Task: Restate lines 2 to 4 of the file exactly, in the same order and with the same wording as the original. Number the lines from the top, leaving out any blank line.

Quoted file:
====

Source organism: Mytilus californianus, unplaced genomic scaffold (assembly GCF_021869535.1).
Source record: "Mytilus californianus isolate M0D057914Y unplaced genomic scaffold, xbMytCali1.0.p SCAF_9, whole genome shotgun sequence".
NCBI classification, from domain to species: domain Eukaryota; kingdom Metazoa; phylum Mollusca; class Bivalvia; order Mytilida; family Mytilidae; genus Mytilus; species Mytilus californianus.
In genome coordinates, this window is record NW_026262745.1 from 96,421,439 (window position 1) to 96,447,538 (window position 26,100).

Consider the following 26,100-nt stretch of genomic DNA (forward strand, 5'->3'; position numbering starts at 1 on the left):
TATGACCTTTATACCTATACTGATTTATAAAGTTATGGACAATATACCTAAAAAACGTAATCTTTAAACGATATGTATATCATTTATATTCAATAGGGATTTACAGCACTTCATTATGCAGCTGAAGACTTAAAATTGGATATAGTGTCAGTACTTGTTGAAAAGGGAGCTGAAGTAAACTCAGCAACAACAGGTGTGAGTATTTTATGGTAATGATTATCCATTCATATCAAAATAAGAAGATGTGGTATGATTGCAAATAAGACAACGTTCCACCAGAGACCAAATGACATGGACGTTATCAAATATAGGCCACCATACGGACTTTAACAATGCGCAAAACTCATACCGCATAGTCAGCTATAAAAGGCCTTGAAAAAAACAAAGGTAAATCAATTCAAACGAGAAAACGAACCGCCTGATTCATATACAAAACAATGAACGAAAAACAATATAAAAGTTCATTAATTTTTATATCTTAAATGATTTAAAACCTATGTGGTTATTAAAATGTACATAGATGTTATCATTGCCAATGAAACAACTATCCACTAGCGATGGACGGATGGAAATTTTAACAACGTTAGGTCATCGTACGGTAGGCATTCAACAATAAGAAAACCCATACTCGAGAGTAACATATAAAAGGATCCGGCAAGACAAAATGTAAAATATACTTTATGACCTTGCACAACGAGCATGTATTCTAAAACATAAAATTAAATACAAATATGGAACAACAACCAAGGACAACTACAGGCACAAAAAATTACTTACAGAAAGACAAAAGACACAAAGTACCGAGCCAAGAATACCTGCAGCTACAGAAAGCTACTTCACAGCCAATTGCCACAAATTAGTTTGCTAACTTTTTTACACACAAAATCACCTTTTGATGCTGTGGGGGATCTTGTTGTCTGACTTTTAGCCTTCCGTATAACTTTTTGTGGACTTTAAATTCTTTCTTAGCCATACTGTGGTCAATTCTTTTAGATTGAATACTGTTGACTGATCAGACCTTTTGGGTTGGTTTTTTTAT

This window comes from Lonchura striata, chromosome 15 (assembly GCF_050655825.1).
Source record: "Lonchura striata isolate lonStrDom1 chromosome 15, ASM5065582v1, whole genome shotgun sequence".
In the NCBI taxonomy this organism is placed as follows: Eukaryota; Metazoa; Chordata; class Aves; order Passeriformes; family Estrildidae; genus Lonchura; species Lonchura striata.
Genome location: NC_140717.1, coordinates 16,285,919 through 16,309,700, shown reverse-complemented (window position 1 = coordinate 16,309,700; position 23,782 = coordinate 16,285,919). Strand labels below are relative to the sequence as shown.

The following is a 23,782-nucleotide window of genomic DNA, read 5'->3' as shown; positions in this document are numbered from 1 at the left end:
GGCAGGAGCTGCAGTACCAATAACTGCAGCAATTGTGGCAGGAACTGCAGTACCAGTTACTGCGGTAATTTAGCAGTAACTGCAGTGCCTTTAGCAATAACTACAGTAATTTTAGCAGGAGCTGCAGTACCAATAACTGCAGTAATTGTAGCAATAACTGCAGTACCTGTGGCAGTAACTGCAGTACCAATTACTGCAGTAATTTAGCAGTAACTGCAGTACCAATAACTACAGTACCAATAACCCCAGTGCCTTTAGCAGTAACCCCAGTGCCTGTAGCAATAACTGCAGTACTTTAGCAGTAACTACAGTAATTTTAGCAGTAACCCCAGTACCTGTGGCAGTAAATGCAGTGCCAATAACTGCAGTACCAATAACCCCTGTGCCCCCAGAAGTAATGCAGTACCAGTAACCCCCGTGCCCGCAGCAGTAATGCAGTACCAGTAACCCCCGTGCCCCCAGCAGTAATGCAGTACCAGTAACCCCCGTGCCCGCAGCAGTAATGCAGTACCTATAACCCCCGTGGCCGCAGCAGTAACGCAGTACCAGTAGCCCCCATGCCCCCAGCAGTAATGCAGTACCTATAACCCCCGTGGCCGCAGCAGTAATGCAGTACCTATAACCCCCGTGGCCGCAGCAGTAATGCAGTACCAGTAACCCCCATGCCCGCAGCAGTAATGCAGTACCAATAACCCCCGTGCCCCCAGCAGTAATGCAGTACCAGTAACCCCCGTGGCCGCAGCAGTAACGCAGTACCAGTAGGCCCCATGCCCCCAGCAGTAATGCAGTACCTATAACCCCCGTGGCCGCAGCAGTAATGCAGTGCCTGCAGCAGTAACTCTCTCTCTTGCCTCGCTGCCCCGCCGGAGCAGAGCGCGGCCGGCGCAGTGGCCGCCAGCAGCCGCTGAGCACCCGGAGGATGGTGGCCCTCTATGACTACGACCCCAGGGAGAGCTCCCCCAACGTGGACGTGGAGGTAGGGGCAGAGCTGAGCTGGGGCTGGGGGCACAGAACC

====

Source record: "Mytilus californianus isolate M0D057914Y unplaced genomic scaffold, xbMytCali1.0.p SCAF_9, whole genome shotgun sequence".
NCBI classification, from domain to species: domain Eukaryota; kingdom Metazoa; phylum Mollusca; class Bivalvia; order Mytilida; family Mytilidae; genus Mytilus; species Mytilus californianus.
In genome coordinates, this window is record NW_026262745.1 from 96,421,439 (window position 1) to 96,447,538 (window position 26,100).